Mr. Rockefeller Gets A Rebate He got a rebate. In spite of the binding nature of the contracts signed in New York on March 25th by representatives of all the railroads, before the middle of April the Standard Oil Company was shipping oil eastward from Cleveland for $1.25–this by the sworn testimony of Mr. H.M. Flagler before a commission of the Ohio State Legislature, in March, 1879. How much less a rate than $1.25 Mr. Rockefeller had before the end of April the writer does not know. Of course the rate was secret, and he probably understood now, as he had not two months before, how essential it was that he keep it secret. His task was more difficult now, for he had an enemy active, clamorous, contemptuous, whose suspicions had reached that acute point where they could believe nothing but evil of him–the producers and independents of the Oil Regions. It was utterly impossible that he should ever silence this enemy, for their points of view were diametrically opposed.


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They believed in independent effort–every man for himself and fair play for all. They wanted competition, loved open fight. They considered that all business should be done openly–that the railways were bound as public carriers to give equal rates–that any combination which favored one firm or one locality at the expense of another was unjust and illegal.

Mr. Rockefeller’s Opinions And Character Mr. Rockefeller’s point of view was different. He believed that the “good of all” was in a combination which would control the business as the South Improvement Company proposed to control it. Such a combination would end at once all the abuses the business suffered. As rebates and special rates were essential to this control, he favored them. Of course Mr. Rockefeller knew that the railroad was a public carrier, and that its charter forbade discrimination. But he knew that the railroads did not pretend to obey the laws governing them, that they regularly granted special rates and rebates to those who had large amounts of freight. That is, you could bargain with the railroads as you could with a man carrying on a strictly private business depending in no way on a public franchise. Moreover, Mr. Rockefeller knew that if he did not get rebates somebody else would; that they were for the wariest, the shrewdest, the most persistent. If somebody was to get rebates, why not he? This point of view was no uncommon one. Many men held it and felt a sort of scorn, as practical men always do for theorists, when it was contended that the shipper was as wrong in taking rates as the railroads in granting them. Thus, on one hand there was an exaggerated sense of personal independence, on the other a firm belief in combination; on one hand a determination to root out the vicious system of rebates practised by the railway, on the other a determination to keep it alive and profit by it. Those theories which the body of oil men held as vital and fundamental Mr. Rockefeller and his associates either did not comprehend or were deaf to. This lack of comprehension by many men of what seems to other men to be the most obvious principles of justice is not rare. Many men who are widely known as good, share it. Mr. Rockefeller was “good.” There was no more faithful Baptist in Cleveland than he. Every enterprise of that church he had supported liberally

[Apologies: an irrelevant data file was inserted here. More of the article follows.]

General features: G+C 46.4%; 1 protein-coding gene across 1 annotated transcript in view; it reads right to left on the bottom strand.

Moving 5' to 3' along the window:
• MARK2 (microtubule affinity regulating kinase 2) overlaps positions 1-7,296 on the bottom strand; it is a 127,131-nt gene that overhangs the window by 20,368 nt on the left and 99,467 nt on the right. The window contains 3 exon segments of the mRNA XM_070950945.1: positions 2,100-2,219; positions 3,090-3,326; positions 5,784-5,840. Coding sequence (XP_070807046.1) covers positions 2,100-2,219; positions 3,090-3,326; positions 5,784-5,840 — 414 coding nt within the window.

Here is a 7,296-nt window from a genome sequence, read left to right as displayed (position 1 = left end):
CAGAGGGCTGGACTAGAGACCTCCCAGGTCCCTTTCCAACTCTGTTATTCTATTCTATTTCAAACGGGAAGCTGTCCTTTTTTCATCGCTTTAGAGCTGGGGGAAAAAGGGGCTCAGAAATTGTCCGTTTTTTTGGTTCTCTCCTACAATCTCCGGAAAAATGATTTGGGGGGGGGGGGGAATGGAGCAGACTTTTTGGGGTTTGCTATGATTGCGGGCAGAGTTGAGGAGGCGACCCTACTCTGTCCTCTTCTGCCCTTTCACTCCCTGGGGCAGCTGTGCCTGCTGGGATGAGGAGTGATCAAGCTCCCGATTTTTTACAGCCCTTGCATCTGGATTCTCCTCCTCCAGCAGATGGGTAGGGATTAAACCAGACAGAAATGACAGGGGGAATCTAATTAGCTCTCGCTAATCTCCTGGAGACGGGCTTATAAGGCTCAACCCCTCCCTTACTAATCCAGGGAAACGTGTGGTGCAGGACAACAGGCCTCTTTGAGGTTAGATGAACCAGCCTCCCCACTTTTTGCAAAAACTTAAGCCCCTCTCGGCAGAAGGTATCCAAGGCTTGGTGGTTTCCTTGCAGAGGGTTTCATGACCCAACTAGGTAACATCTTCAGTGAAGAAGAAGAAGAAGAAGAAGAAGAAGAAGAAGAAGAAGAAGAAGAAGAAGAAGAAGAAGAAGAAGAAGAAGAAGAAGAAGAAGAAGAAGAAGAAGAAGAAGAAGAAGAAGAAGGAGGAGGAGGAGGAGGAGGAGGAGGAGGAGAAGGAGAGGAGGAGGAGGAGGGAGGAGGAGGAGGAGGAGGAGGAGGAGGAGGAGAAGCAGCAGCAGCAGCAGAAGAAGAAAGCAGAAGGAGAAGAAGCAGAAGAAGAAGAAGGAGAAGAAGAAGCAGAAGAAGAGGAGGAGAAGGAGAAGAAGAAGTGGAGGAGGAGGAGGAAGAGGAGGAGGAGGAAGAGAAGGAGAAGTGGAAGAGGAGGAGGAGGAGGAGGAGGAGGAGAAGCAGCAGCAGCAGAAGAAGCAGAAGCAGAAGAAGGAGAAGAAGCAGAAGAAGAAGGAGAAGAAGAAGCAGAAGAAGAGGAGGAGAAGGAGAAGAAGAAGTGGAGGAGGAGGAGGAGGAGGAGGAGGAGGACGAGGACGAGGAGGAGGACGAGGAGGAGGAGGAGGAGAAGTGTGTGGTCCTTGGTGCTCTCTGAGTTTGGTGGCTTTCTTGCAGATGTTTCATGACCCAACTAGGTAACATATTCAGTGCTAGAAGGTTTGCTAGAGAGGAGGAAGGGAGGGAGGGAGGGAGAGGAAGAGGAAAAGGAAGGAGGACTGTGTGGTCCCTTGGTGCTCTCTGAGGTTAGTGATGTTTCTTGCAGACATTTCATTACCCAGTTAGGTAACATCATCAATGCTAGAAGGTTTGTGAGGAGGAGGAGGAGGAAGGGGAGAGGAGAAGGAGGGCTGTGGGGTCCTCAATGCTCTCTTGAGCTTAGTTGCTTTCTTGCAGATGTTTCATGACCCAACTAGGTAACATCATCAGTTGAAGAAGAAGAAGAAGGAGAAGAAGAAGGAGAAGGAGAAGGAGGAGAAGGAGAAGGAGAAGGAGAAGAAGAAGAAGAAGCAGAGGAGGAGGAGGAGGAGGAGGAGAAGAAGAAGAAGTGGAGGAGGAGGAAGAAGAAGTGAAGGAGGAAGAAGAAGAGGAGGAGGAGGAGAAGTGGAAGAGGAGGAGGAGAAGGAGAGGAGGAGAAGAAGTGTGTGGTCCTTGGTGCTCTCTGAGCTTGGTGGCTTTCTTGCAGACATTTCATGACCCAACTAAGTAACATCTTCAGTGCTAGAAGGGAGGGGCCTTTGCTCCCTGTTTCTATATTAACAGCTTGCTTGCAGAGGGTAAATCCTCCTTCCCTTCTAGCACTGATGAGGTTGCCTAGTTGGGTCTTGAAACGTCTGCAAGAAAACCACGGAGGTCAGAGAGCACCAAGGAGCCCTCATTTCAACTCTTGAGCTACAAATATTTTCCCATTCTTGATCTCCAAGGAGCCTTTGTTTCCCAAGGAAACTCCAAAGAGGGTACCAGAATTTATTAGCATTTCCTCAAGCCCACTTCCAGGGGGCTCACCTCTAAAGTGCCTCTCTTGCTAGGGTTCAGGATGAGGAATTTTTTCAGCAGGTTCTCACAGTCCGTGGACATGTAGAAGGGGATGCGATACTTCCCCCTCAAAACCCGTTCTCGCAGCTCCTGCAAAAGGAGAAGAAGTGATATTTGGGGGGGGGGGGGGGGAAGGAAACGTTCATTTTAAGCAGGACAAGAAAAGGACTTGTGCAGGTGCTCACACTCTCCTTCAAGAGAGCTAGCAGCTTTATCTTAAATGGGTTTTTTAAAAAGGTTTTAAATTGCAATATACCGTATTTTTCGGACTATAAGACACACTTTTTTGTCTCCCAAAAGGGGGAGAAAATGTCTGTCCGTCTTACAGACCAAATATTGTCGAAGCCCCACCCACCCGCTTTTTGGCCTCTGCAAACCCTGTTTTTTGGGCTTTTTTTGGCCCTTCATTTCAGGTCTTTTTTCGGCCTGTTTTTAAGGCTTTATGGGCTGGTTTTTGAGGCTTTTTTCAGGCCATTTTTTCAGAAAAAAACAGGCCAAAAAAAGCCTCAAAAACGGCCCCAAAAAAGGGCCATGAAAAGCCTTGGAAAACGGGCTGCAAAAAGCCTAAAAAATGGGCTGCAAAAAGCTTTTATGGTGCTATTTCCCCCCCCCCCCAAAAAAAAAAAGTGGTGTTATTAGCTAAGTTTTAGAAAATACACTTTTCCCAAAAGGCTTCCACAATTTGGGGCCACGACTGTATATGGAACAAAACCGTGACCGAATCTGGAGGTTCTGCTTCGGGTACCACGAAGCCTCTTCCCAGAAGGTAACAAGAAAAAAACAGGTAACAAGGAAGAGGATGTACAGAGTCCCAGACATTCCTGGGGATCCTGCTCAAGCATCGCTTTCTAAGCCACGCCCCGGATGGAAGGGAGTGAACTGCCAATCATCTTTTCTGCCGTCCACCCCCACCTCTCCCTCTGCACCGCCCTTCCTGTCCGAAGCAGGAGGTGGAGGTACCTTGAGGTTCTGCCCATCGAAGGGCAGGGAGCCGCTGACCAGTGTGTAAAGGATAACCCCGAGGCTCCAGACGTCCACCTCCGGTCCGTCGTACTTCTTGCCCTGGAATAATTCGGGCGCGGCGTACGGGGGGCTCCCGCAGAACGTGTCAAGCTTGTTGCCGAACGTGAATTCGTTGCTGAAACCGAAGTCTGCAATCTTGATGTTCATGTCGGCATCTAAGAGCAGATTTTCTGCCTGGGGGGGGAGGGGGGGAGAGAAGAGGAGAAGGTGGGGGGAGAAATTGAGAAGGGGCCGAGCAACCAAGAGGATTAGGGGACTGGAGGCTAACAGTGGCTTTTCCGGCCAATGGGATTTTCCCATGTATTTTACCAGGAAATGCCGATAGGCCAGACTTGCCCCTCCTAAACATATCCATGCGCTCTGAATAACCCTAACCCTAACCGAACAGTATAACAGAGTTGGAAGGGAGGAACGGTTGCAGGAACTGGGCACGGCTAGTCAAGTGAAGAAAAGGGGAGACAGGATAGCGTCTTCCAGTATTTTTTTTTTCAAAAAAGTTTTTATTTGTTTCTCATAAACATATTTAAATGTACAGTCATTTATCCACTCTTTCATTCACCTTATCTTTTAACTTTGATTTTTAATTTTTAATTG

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from his youth. He gave to its poor. He visited its sick. He wept with its suffering. Moreover, he gave unostentatiously to many outside charities of whose worthiness he was satisfied. He was simple and frugal in his habits. He never went to the theater, never drank wine. He was a devoted husband, and he gave much time to the training of his children, seeking to develop in them his own habits of economy and of charity. Yet he was willing to strain every nerve to obtain for himself special and illegal privileges from the railroads which were bound to ruin every man in the oil business not sharing them with him. Religious emotion and sentiments of charity, propriety and self-denial seem to have taken the place in him of notions of justice and regard for the rights of others. Unhampered, then, by any ethical consideration, undismayed by the clamor of the Oil Regions, believing firmly as ever that relief for the disorders in the oil business lay in combining and controlling the entire refining interest, this man of vast patience and foresight took up his work. The day after the newspapers of the Oil Regions printed the report of the Congressional Committee on Commerce denouncing the South Improvement Company as “one of the most gigantic and dangerous conspiracies ever attempted,” and declaring that if it had not been checked in time it “would have resulted in the absorption and arbitrary control of trade in all the great interests of the country,” Mr. Rockefeller and several other members of the South Improvement Company appeared in the Oil Regions. They had come, they explained, to present a new plan of cooperation, and to show the oil men that it was to their interest to go into it. Whether they would be able to obtain by persuasion what they had failed to obtain by assault was now an interesting uncertainty

m “All of us are descendents from immigrants and revolutionists” F R A N K L I N D . R O O S E V E LT The day before President Roosevelt delivered this address to the Daughters of the American Revolution, the organization had